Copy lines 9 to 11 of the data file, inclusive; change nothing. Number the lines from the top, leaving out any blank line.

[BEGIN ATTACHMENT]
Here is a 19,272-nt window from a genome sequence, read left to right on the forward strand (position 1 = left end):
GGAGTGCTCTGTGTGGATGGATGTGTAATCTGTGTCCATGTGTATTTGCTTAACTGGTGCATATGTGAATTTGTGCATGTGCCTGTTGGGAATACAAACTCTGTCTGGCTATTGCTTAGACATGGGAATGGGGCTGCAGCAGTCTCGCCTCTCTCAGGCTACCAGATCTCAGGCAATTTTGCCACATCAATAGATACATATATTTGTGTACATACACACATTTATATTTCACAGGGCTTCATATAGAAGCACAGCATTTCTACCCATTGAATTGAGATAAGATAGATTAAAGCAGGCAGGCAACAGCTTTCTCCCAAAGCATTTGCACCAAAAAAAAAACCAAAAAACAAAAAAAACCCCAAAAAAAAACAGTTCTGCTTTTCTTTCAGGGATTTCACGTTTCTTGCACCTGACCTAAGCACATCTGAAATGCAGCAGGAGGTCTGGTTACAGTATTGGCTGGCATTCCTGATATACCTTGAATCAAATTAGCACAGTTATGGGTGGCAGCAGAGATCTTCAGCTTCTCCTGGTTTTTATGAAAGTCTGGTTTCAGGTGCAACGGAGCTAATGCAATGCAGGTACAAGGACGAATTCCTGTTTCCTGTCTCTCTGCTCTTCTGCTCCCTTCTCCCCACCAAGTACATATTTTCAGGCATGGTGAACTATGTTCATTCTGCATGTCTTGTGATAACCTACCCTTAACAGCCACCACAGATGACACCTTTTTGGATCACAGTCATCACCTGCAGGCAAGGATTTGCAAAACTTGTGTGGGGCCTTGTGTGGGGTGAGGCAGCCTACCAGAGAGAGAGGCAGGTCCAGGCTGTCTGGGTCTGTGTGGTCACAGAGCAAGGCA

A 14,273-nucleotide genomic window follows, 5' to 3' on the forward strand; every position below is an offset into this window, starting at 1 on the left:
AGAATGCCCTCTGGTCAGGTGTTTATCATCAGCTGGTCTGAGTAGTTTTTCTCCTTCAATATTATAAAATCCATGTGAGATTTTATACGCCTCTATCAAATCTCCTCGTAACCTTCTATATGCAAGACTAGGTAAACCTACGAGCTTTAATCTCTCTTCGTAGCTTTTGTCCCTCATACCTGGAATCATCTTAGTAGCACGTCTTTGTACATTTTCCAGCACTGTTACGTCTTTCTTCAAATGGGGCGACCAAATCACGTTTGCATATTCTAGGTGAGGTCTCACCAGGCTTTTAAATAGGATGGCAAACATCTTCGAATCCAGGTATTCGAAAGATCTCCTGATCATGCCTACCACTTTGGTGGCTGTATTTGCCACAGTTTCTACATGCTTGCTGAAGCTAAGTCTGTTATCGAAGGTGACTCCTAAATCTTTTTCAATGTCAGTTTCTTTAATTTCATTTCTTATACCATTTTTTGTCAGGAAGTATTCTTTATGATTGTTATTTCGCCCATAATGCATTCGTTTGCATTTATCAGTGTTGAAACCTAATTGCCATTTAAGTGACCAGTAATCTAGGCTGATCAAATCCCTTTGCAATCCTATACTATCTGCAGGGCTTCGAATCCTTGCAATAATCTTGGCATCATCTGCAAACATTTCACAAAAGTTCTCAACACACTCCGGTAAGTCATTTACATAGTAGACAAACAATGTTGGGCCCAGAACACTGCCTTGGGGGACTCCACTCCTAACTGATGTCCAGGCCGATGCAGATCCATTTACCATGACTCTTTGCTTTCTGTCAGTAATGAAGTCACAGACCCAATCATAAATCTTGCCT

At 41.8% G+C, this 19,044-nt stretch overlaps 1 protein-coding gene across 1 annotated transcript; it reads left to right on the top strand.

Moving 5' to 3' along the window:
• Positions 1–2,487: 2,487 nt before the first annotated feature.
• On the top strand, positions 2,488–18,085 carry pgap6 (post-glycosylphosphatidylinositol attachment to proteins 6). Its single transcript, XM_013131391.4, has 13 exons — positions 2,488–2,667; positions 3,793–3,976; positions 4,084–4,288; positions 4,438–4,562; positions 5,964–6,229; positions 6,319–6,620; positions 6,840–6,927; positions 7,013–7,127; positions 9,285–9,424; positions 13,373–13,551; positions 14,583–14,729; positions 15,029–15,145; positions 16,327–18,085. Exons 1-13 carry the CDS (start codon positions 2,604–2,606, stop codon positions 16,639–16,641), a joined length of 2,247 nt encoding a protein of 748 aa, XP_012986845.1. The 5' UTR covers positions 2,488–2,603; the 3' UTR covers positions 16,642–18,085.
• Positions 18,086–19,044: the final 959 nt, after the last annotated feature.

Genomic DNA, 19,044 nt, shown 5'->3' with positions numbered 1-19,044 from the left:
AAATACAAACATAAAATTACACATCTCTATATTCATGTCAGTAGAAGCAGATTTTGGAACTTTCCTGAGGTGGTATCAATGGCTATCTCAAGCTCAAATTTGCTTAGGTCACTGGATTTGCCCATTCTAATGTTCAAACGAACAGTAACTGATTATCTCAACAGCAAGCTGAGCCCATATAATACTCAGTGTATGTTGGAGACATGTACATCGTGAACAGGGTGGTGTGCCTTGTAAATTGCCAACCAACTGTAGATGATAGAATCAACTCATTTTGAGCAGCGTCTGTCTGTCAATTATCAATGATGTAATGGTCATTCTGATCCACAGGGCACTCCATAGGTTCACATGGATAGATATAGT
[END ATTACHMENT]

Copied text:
• Positions 18,086–19,044: the final 959 nt, after the last annotated feature.

Genomic DNA, 19,044 nt, shown 5'->3' with positions numbered 1-19,044 from the left:
AAATACAAACATAAAATTACACATCTCTATATTCATGTCAGTAGAAGCAGATTTTGGAACTTTCCTGAGGTGGTATCAATGGCTATCTCAAGCTCAAATTTGCTTAGGTCACTGGATTTGCCCATTCTAATGTTCAAACGAACAGTAACTGATTATCTCAACAGCAAGCTGAGCCCATATAATACTCAGTGTATGTTGGAGACATGTACATCGTGAACAGGGTGGTGTGCCTTGTAAATTGCCAACCAACTGTAGATGATAGAATCAACTCATTTTGAGCAGCGTCTGTCTGTCAATTATCAATGATGTAATGGTCATTCTGATCCACAGGGCACTCCATAGGTTCACATGGATAGATATAGT